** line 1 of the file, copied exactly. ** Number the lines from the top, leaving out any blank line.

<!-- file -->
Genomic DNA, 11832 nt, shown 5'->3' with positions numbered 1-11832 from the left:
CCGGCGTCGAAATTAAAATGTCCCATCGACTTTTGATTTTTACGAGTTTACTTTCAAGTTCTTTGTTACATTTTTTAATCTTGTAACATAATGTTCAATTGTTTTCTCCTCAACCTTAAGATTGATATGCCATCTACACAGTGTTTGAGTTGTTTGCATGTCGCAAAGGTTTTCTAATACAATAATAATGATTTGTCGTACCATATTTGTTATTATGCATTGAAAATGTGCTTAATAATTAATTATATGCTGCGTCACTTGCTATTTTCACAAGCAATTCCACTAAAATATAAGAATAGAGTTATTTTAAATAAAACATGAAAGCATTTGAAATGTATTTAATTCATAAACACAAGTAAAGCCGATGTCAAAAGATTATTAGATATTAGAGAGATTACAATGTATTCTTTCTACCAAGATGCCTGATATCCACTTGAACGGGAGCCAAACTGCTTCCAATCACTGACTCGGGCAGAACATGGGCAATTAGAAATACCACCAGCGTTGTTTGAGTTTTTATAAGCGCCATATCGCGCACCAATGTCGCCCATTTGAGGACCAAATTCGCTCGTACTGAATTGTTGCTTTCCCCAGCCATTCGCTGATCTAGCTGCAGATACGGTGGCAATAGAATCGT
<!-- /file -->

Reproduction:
Genomic DNA, 11832 nt, shown 5'->3' with positions numbered 1-11832 from the left: